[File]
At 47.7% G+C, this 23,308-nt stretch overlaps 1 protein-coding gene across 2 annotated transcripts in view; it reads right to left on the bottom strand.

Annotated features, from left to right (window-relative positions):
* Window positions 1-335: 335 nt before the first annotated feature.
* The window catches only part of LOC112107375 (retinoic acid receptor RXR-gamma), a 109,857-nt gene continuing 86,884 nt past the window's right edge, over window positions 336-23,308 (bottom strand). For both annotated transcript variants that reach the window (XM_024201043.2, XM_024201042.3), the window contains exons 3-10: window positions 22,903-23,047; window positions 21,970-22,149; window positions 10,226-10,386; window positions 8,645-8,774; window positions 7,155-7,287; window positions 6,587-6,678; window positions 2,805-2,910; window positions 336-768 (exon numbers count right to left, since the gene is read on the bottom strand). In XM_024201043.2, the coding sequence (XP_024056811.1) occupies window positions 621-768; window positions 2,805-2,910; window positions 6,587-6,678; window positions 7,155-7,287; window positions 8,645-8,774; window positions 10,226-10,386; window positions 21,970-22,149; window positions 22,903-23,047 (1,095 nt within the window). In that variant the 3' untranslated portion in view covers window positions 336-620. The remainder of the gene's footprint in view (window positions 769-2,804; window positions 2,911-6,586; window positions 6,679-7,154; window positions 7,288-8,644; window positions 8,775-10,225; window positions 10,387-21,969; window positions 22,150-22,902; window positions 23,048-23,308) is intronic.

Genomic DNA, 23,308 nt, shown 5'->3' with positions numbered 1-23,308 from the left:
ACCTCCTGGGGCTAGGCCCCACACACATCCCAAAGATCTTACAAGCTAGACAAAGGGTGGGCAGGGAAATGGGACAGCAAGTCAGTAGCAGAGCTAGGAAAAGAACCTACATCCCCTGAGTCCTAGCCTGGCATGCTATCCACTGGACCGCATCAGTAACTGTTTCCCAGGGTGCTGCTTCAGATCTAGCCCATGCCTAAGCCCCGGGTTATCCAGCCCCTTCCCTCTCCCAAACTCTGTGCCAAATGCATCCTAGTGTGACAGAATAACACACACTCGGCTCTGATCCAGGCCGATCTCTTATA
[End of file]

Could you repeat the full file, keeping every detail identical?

At 47.7% G+C, this 23,308-nt stretch overlaps 1 protein-coding gene across 2 annotated transcripts in view; it reads right to left on the bottom strand.

Annotated features, from left to right (window-relative positions):
* Window positions 1-335: 335 nt before the first annotated feature.
* The window catches only part of LOC112107375 (retinoic acid receptor RXR-gamma), a 109,857-nt gene continuing 86,884 nt past the window's right edge, over window positions 336-23,308 (bottom strand). For both annotated transcript variants that reach the window (XM_024201043.2, XM_024201042.3), the window contains exons 3-10: window positions 22,903-23,047; window positions 21,970-22,149; window positions 10,226-10,386; window positions 8,645-8,774; window positions 7,155-7,287; window positions 6,587-6,678; window positions 2,805-2,910; window positions 336-768 (exon numbers count right to left, since the gene is read on the bottom strand). In XM_024201043.2, the coding sequence (XP_024056811.1) occupies window positions 621-768; window positions 2,805-2,910; window positions 6,587-6,678; window positions 7,155-7,287; window positions 8,645-8,774; window positions 10,226-10,386; window positions 21,970-22,149; window positions 22,903-23,047 (1,095 nt within the window). In that variant the 3' untranslated portion in view covers window positions 336-620. The remainder of the gene's footprint in view (window positions 769-2,804; window positions 2,911-6,586; window positions 6,679-7,154; window positions 7,288-8,644; window positions 8,775-10,225; window positions 10,387-21,969; window positions 22,150-22,902; window positions 23,048-23,308) is intronic.

Genomic DNA, 23,308 nt, shown 5'->3' with positions numbered 1-23,308 from the left:
ACCTCCTGGGGCTAGGCCCCACACACATCCCAAAGATCTTACAAGCTAGACAAAGGGTGGGCAGGGAAATGGGACAGCAAGTCAGTAGCAGAGCTAGGAAAAGAACCTACATCCCCTGAGTCCTAGCCTGGCATGCTATCCACTGGACCGCATCAGTAACTGTTTCCCAGGGTGCTGCTTCAGATCTAGCCCATGCCTAAGCCCCGGGTTATCCAGCCCCTTCCCTCTCCCAAACTCTGTGCCAAATGCATCCTAGTGTGACAGAATAACACACACTCGGCTCTGATCCAGGCCGATCTCTTATA